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Earthquakes Chapter 8 & Then Some Write down the underlined items for your notes to study.

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Presentation on theme: "Earthquakes Chapter 8 & Then Some Write down the underlined items for your notes to study."— Presentation transcript:

1 Earthquakes Chapter 8 & Then Some Write down the underlined items for your notes to study.

2 Earthquake Zones Earthquakes can occur near the Earth’s surface or far below the surface. Most earthquakes occur at plate boundaries (in earthquake zones), but some happen at faults located in the middle of tectonic plates.

3 Earthquake Locations Around the World


5 Seismologists: Scientists who study earthquakes. –Earthquakes are caused by deformation of rock. Plastic deformation = bending; no earthquake Elastic deformation = breaking with earthquake

6 Location of Earthquakes: Seismologists use seismograms to find the epicenter of earthquakes. Epicenter is the point on top of the Earth above the true center of an earthquake.

7 Earthquake Focus: The place inside the earth where earthquakes begin.

8 Earthquakes Boundaries & Faults: Earthquakes occur at all boundary/fault types.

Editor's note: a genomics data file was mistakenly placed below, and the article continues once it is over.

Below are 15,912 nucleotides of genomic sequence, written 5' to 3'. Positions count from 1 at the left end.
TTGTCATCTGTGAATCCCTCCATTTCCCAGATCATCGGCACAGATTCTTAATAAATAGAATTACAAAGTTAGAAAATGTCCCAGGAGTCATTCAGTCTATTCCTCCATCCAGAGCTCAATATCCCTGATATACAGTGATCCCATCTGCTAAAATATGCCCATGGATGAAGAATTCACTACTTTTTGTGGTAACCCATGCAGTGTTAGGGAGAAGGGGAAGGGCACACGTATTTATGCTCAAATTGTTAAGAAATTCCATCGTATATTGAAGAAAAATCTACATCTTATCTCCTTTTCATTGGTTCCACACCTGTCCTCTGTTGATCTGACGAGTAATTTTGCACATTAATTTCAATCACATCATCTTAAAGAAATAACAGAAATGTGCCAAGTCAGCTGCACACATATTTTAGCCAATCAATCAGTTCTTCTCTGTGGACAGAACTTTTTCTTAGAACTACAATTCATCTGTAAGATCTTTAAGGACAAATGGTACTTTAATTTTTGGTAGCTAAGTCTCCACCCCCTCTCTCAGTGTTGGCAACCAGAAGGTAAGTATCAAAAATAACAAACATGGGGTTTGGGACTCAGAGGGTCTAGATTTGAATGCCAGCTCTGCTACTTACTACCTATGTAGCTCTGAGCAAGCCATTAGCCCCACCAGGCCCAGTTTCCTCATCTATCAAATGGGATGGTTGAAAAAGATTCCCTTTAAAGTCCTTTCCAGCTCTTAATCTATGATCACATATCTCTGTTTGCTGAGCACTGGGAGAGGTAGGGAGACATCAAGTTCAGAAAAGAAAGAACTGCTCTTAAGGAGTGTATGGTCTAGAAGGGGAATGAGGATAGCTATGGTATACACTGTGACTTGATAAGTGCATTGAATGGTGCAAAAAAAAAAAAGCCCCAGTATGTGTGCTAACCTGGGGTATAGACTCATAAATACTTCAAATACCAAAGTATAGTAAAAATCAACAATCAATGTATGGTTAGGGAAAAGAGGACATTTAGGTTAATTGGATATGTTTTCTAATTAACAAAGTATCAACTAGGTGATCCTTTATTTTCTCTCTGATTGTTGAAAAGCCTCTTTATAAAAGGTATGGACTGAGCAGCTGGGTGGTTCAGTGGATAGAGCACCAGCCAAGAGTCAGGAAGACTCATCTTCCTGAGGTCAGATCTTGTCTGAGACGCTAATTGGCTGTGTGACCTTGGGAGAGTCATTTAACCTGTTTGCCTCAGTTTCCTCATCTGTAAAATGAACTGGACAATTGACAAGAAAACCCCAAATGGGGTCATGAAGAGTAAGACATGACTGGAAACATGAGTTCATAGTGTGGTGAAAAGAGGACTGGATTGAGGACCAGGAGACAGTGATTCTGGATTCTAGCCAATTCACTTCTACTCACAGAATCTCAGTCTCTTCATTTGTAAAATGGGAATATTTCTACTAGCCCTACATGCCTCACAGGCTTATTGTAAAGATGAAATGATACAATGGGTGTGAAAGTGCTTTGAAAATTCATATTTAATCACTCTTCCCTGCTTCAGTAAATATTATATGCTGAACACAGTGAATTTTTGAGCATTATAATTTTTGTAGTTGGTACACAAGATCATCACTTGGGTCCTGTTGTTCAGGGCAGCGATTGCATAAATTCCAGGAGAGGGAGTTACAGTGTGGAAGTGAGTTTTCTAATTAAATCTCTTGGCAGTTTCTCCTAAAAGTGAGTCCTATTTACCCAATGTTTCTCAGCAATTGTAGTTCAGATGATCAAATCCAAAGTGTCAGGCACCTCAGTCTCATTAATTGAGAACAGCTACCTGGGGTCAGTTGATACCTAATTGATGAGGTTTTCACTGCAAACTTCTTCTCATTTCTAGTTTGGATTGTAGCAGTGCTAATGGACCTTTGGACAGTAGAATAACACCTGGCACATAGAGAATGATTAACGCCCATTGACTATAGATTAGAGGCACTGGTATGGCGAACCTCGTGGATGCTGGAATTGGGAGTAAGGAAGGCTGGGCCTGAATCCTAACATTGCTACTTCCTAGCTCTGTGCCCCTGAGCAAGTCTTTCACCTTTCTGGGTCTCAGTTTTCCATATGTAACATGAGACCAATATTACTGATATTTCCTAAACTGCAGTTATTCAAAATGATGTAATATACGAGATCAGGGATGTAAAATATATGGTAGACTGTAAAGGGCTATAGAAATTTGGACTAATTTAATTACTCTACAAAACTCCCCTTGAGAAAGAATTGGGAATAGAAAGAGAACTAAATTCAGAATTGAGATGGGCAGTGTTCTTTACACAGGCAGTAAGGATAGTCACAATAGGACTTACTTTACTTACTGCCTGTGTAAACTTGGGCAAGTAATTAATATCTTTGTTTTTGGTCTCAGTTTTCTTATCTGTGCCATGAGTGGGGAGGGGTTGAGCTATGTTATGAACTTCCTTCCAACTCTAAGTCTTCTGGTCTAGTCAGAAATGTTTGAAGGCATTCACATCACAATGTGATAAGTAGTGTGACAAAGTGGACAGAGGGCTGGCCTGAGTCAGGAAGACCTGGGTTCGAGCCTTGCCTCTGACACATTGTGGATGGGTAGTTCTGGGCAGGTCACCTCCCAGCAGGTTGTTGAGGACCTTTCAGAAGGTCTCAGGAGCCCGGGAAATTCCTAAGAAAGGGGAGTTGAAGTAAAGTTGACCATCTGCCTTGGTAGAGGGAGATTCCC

15 Earthquakes in Alabama?! Surely, you’re kidding? How? Why?

16 The New Madrid Fault If there is no plate boundary in the middle of the United States, why do these earthquakes take place? Geologists are beginning to understand the answer. The New Madrid Fault Zone is part of an ancient plate boundary. In this area, the North American Plate tried to form a divergent plate boundary about 500 million years ago. The splitting stopped before new plates could form. The faults in the New Madrid Zone are remnants of this old event. Earthquakes occur because the North American Plate is still "settling down". The faults in the New Madrid Zone do not reach the Earth’s surface. They are buried beneath thousands of feet of rock and sediment deposited by the Mississippi River. Geologists have located them by looking at the patterns of earthquakes in the zone.